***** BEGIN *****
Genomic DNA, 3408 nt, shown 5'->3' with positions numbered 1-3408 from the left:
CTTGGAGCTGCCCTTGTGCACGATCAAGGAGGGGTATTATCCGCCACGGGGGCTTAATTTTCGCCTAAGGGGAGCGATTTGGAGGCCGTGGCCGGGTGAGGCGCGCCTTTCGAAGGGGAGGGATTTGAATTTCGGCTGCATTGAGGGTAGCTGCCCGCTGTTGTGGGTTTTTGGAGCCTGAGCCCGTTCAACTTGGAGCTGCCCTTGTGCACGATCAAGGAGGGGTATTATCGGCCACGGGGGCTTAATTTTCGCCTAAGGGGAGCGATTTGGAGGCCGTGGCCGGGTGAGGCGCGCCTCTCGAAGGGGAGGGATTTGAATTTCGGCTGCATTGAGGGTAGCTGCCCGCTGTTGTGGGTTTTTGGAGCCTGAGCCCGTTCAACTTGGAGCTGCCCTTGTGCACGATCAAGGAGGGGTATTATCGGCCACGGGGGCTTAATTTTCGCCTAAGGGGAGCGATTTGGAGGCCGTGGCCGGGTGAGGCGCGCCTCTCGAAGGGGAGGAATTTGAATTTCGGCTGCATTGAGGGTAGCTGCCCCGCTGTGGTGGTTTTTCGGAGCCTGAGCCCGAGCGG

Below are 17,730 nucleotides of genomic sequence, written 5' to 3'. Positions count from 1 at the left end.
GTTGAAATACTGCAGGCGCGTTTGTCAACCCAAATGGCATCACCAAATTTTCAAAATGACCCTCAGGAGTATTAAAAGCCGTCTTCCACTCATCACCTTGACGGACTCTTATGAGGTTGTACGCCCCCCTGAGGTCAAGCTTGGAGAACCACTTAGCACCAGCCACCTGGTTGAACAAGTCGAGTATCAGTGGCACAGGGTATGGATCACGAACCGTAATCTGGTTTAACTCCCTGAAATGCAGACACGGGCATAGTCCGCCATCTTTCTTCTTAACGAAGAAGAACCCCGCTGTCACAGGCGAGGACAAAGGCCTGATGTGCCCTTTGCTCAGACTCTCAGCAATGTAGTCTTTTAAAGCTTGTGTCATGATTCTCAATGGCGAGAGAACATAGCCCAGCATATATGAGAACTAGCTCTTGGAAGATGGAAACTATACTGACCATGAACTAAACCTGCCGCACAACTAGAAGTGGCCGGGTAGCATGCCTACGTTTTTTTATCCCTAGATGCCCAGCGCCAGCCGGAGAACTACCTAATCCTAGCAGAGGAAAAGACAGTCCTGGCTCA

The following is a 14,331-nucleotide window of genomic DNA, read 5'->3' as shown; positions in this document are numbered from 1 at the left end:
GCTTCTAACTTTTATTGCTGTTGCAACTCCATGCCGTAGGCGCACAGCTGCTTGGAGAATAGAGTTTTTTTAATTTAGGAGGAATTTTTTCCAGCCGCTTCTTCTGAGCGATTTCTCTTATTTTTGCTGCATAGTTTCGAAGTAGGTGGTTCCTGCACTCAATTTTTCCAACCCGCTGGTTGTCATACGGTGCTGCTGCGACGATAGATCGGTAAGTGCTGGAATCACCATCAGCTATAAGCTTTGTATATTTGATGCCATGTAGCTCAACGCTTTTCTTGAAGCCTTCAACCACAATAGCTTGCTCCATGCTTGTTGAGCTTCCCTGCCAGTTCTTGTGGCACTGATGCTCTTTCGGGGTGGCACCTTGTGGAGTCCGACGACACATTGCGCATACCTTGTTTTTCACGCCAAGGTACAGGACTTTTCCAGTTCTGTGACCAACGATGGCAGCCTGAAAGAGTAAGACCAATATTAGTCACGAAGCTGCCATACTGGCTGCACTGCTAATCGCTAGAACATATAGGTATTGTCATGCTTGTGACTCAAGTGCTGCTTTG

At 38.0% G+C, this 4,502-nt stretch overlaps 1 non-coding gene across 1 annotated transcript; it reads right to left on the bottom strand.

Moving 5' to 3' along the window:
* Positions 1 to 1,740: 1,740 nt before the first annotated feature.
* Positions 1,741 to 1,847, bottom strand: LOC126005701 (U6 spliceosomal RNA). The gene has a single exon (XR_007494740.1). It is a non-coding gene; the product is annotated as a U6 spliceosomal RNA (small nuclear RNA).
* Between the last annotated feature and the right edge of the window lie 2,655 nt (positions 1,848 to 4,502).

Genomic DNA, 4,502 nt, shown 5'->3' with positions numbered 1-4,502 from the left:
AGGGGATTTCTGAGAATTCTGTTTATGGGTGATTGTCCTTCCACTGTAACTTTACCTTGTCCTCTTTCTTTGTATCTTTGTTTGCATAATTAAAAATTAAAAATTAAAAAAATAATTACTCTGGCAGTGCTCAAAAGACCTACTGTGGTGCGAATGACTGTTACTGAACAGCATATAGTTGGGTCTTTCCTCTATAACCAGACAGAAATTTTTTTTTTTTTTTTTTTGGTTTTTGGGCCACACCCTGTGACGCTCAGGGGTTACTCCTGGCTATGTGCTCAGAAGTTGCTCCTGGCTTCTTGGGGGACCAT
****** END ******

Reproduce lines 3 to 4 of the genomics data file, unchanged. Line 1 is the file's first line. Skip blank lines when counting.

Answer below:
Below are 17,730 nucleotides of genomic sequence, written 5' to 3'. Positions count from 1 at the left end.
GTTGAAATACTGCAGGCGCGTTTGTCAACCCAAATGGCATCACCAAATTTTCAAAATGACCCTCAGGAGTATTAAAAGCCGTCTTCCACTCATCACCTTGACGGACTCTTATGAGGTTGTACGCCCCCCTGAGGTCAAGCTTGGAGAACCACTTAGCACCAGCCACCTGGTTGAACAAGTCGAGTATCAGTGGCACAGGGTATGGATCACGAACCGTAATCTGGTTTAACTCCCTGAAATGCAGACACGGGCATAGTCCGCCATCTTTCTTCTTAACGAAGAAGAACCCCGCTGTCACAGGCGAGGACAAAGGCCTGATGTGCCCTTTGCTCAGACTCTCAGCAATGTAGTCTTTTAAAGCTTGTGTCATGATTCTCAATGGCGAGAGAACATAGCCCAGCATATATGAGAACTAGCTCTTGGAAGATGGAAACTATACTGACCATGAACTAAACCTGCCGCACAACTAGAAGTGGCCGGGTAGCATGCCTACGTTTTTTTATCCCTAGATGCCCAGCGCCAGCCGGAGAACTACCTAATCCTAGCAGAGGAAAAGACAGTCCTGGCTCA